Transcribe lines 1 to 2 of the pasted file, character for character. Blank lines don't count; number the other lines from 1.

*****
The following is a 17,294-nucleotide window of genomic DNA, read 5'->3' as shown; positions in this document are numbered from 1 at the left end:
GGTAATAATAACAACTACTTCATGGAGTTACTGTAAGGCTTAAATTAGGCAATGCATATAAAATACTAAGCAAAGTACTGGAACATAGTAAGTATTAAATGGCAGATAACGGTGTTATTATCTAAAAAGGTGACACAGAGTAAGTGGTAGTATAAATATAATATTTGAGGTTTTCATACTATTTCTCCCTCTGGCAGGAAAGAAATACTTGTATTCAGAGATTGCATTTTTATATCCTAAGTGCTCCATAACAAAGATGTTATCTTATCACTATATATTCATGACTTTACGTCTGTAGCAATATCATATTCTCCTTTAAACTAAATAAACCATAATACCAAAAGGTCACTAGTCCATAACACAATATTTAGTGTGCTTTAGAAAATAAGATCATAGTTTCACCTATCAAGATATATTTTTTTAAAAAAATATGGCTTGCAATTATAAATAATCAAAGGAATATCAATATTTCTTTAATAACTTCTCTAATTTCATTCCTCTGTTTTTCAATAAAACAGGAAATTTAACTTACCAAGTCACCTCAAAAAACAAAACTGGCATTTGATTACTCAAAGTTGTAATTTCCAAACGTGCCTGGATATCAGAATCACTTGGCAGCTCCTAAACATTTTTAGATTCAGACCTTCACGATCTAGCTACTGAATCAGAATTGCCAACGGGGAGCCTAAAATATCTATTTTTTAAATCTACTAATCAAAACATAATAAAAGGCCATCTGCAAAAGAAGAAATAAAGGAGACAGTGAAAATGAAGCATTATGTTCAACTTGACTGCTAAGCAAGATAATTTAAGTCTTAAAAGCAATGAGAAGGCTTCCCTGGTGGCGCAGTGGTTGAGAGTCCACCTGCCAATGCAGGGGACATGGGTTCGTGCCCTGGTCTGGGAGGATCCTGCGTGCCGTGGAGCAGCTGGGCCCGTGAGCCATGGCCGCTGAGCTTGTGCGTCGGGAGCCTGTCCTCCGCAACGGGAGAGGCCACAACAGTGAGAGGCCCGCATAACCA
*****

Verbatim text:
The following is a 17,294-nucleotide window of genomic DNA, read 5'->3' as shown; positions in this document are numbered from 1 at the left end:
GGTAATAATAACAACTACTTCATGGAGTTACTGTAAGGCTTAAATTAGGCAATGCATATAAAATACTAAGCAAAGTACTGGAACATAGTAAGTATTAAATGGCAGATAACGGTGTTATTATCTAAAAAGGTGACACAGAGTAAGTGGTAGTATAAATATAATATTTGAGGTTTTCATACTATTTCTCCCTCTGGCAGGAAAGAAATACTTGTATTCAGAGATTGCATTTTTATATCCTAAGTGCTCCATAACAAAGATGTTATCTTATCACTATATATTCATGACTTTACGTCTGTAGCAATATCATATTCTCCTTTAAACTAAATAAACCATAATACCAAAAGGTCACTAGTCCATAACACAATATTTAGTGTGCTTTAGAAAATAAGATCATAGTTTCACCTATCAAGATATATTTTTTTAAAAAAATATGGCTTGCAATTATAAATAATCAAAGGAATATCAATATTTCTTTAATAACTTCTCTAATTTCATTCCTCTGTTTTTCAATAAAACAGGAAATTTAACTTACCAAGTCACCTCAAAAAACAAAACTGGCATTTGATTACTCAAAGTTGTAATTTCCAAACGTGCCTGGATATCAGAATCACTTGGCAGCTCCTAAACATTTTTAGATTCAGACCTTCACGATCTAGCTACTGAATCAGAATTGCCAACGGGGAGCCTAAAATATCTATTTTTTAAATCTACTAATCAAAACATAATAAAAGGCCATCTGCAAAAGAAGAAATAAAGGAGACAGTGAAAATGAAGCATTATGTTCAACTTGACTGCTAAGCAAGATAATTTAAGTCTTAAAAGCAATGAGAAGGCTTCCCTGGTGGCGCAGTGGTTGAGAGTCCACCTGCCAATGCAGGGGACATGGGTTCGTGCCCTGGTCTGGGAGGATCCTGCGTGCCGTGGAGCAGCTGGGCCCGTGAGCCATGGCCGCTGAGCTTGTGCGTCGGGAGCCTGTCCTCCGCAACGGGAGAGGCCACAACAGTGAGAGGCCCGCATAACCA